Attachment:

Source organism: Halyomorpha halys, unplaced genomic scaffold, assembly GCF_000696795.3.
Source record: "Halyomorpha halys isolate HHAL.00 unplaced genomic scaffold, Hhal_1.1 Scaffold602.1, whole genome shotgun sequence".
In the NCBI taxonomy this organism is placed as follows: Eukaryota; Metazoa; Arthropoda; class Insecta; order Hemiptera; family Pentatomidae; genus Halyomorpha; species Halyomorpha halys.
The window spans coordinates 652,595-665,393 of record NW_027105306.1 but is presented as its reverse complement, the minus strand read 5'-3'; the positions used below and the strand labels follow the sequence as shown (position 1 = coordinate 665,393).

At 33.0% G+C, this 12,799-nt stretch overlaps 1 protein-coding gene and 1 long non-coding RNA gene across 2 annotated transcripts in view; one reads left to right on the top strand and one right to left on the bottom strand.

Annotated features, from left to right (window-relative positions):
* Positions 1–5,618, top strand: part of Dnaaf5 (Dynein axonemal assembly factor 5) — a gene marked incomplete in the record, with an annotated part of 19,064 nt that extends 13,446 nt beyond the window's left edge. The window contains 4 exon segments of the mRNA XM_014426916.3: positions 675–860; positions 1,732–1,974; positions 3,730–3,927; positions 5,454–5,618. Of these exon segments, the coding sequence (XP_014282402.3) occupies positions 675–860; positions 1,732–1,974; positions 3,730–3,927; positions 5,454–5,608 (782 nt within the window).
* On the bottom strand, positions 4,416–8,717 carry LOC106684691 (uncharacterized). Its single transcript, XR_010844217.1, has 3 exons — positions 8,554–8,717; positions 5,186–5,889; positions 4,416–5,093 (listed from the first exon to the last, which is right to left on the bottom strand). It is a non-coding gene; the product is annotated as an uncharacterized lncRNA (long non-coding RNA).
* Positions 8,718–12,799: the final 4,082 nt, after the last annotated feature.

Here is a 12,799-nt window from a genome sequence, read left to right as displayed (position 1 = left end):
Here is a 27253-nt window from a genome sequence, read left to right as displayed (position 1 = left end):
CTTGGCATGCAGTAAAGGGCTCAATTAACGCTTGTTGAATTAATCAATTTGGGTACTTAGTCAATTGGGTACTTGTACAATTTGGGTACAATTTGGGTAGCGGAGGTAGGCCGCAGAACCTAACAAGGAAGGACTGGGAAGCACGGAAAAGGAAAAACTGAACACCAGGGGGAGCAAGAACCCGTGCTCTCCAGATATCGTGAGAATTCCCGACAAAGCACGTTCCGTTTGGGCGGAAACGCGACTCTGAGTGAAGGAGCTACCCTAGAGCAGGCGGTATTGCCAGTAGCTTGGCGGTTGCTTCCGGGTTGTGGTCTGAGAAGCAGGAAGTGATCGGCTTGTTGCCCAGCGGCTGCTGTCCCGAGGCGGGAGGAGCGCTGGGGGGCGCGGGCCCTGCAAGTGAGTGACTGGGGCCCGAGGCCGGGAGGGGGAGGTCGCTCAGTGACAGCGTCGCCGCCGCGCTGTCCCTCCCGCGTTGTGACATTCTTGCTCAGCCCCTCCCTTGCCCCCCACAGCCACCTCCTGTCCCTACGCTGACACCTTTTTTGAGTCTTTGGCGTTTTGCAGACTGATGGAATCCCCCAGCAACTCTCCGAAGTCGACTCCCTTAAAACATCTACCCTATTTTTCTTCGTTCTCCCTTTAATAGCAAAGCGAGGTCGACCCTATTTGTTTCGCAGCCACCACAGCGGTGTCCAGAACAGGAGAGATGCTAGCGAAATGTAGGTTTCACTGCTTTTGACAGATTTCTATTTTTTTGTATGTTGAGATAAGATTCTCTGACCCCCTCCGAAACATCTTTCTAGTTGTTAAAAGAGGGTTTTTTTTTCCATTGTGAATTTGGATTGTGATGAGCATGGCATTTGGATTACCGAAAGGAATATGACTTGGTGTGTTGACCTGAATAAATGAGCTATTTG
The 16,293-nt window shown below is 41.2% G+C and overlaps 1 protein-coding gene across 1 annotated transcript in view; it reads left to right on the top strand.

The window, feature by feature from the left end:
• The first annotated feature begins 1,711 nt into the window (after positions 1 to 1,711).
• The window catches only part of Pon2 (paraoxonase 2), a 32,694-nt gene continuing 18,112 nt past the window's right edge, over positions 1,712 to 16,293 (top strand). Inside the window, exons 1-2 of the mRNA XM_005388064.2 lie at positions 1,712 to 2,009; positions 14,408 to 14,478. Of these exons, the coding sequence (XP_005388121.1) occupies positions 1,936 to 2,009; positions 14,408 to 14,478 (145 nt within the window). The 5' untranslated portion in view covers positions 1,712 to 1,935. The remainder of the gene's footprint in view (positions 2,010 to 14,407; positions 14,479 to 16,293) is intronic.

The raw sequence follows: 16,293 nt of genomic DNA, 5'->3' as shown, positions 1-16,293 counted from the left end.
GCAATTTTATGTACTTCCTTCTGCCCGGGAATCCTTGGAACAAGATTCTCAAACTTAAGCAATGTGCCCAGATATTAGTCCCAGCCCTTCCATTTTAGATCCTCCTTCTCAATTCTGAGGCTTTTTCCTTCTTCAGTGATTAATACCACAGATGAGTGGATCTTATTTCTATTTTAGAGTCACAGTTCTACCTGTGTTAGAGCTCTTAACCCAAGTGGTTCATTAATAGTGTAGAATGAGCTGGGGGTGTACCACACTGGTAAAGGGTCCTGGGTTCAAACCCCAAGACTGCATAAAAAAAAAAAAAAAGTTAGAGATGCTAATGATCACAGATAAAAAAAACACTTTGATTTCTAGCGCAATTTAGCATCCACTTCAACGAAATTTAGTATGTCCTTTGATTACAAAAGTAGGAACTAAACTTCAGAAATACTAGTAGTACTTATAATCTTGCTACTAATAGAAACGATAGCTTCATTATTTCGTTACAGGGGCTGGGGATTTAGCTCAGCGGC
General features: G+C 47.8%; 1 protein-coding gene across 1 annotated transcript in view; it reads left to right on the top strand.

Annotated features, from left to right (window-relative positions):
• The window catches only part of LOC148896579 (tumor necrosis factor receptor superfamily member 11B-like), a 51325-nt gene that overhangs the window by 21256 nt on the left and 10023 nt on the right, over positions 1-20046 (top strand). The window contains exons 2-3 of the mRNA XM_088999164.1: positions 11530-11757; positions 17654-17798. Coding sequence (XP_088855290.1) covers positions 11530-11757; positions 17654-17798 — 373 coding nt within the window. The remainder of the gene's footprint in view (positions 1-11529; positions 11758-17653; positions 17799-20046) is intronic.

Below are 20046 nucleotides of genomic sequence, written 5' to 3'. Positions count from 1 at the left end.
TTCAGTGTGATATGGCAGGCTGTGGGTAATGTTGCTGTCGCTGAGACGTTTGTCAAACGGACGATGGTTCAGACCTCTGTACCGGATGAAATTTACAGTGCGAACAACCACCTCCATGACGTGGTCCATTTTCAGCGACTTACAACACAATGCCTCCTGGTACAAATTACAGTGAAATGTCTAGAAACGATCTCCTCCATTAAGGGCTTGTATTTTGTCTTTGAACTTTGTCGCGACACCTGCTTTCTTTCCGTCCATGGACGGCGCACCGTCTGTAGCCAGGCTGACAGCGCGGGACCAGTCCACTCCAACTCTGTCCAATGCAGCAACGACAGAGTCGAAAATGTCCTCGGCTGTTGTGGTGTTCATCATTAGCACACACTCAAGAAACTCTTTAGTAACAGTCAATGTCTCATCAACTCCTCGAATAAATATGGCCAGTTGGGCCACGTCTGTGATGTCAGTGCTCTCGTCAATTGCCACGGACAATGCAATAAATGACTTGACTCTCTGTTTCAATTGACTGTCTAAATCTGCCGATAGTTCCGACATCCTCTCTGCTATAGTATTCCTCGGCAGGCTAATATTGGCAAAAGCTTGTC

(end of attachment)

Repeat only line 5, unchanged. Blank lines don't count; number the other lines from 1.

At 33.0% G+C, this 12,799-nt stretch overlaps 1 protein-coding gene and 1 long non-coding RNA gene across 2 annotated transcripts in view; one reads left to right on the top strand and one right to left on the bottom strand.